Fed Stays on Course

For a while, the Fed has been implementing a buy back program to help bolster the sagging economy. Their plan has been to repurchase bonds in the sum of 85 billion dollars per month. Their aim is to help keep the cost of borrowing money lower than it has been. Part of this is the recognition that when the cost of borrowing money for small, medium, and larger business remains low, these businesses invest in the process that stimulate economic growth. We can see that as the creation of jobs, of good, and of services, which are then purchased by consumers. This is the Feds plan in its simplest form.

Part of the reasoning behind the Feds plan has to do with the enormous political and economic struggle that continues between the President, The Democrats, and The Republicans. Sequester cuts have the potential to do a lot of damage to the economy. While the plan from the Fed seemed to be moving in the right direction regarding monetary lending, it appears now that due to budget issues on the national level that the Fed will be reducing its buy-back dollar amount. Expectations for the Fed Program were estimated to be 1 Trillion dollars, but the current spend rate is putting future purchase far short of the 1 Trillion dollar mark. That short fall is causing unease to grow within investment and development communities.

Worry over the poor performance from Q1, which saw economic growth of 2.5 percent, but that growth fell short of the estimates that had been predicted by economists. So if, we add up the less than stellar growth from Q1, and the shortfall of buy-back from the Fed in Q2, we can see why analysts  are already not impressed with the likely outcome of Q2.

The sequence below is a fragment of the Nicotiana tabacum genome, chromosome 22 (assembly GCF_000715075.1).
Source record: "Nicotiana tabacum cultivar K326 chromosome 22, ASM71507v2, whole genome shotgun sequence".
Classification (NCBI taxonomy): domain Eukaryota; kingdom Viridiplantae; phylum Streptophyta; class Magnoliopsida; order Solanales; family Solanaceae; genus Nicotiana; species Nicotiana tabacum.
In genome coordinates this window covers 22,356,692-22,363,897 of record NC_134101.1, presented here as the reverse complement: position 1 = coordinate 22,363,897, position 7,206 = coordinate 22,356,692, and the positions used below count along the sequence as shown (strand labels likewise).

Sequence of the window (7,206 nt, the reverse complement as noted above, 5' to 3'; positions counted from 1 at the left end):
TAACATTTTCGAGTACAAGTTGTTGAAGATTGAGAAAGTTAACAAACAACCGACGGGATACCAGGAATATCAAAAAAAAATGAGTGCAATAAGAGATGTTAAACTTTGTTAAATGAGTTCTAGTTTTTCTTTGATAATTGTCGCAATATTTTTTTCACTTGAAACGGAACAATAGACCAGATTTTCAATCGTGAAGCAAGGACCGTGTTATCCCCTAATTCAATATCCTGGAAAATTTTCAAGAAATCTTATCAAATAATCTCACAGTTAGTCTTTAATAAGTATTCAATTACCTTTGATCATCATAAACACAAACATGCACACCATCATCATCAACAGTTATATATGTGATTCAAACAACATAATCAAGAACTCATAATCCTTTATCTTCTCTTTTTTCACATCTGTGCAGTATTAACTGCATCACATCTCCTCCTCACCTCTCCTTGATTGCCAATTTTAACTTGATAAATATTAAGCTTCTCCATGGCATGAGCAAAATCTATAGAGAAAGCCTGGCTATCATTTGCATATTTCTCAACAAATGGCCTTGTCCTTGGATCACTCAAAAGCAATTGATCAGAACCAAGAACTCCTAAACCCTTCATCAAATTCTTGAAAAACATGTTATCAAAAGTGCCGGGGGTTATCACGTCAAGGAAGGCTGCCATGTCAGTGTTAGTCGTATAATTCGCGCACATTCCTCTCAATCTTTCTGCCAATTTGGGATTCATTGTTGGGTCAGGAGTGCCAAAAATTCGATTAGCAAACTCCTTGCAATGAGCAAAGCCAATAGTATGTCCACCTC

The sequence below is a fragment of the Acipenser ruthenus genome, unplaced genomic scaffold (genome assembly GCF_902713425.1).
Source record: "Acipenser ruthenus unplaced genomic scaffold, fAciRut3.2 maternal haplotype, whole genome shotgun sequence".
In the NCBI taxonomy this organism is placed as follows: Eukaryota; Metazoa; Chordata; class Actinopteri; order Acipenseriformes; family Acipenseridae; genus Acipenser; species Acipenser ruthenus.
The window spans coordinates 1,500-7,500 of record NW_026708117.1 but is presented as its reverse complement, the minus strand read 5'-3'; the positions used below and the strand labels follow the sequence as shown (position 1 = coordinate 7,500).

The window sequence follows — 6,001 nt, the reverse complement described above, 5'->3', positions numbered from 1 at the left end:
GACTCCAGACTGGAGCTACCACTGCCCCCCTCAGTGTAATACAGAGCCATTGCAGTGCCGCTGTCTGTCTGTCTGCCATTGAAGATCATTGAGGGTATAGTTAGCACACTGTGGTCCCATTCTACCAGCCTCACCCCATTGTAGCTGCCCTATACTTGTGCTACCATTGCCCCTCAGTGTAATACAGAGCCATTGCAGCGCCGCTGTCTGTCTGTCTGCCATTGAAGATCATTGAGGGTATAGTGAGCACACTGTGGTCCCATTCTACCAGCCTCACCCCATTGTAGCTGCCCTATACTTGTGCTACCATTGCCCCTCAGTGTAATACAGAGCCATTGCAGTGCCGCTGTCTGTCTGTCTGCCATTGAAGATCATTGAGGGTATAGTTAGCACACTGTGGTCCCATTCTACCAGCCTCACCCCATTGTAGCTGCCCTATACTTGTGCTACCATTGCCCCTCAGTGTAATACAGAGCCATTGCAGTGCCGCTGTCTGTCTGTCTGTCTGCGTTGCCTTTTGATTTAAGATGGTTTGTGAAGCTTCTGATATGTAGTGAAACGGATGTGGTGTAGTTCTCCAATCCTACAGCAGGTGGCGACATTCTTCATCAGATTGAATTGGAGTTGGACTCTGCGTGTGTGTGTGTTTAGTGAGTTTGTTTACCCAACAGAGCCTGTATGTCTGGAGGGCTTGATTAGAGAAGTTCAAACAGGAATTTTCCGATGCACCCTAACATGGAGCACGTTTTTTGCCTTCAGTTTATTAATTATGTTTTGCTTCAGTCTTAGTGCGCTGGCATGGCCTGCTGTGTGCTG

Despite gains within the Real Estate market, other signs and symptoms of a sagging economy remain. US factory reports for  April remained pretty much a flat line, and the job market saw less than 90,000 jobs created in March. Yet inflation rose by just 1.0 percent, which marks historical inflation as the lowest rise in over three years.

Doing the Math

The current Federal Prime Lending Rate remains at 3.25 percent for May 1, 2013. So there is an incentive to borrow money. The problem is that companies are willing to borrow money as they trade debt for equity. Many corporations are buying back their own shares. They are borrowing money to remove shares from the investment pool. The idea behind the Feds buy-back of bonds was to stimulate job growth by lowering the costs associated with borrowing money. While the Feds plan is working, it is not working to create jobs.

Picture This: A stock sells for $10 a share and the corporation receives money from the sale of stock. Then the stock drops in values to $2 a share and corporation borrows money and begins to buy back the stocks that it sold for $10 a share, but now they are only paying $2 a share. As they buy back their own stock, the value of the stock should rise. So what happens again if their stock reaches $10 a share? Rather than investing in expansion, or technology that creates jobs, corporations are using the low-interest rates to create profit. It just doesn’t seem like the plan is working out the way the Feds had hoped it would. Their plan is creating wealth, but not in the sectors where wealth needed to accumulate.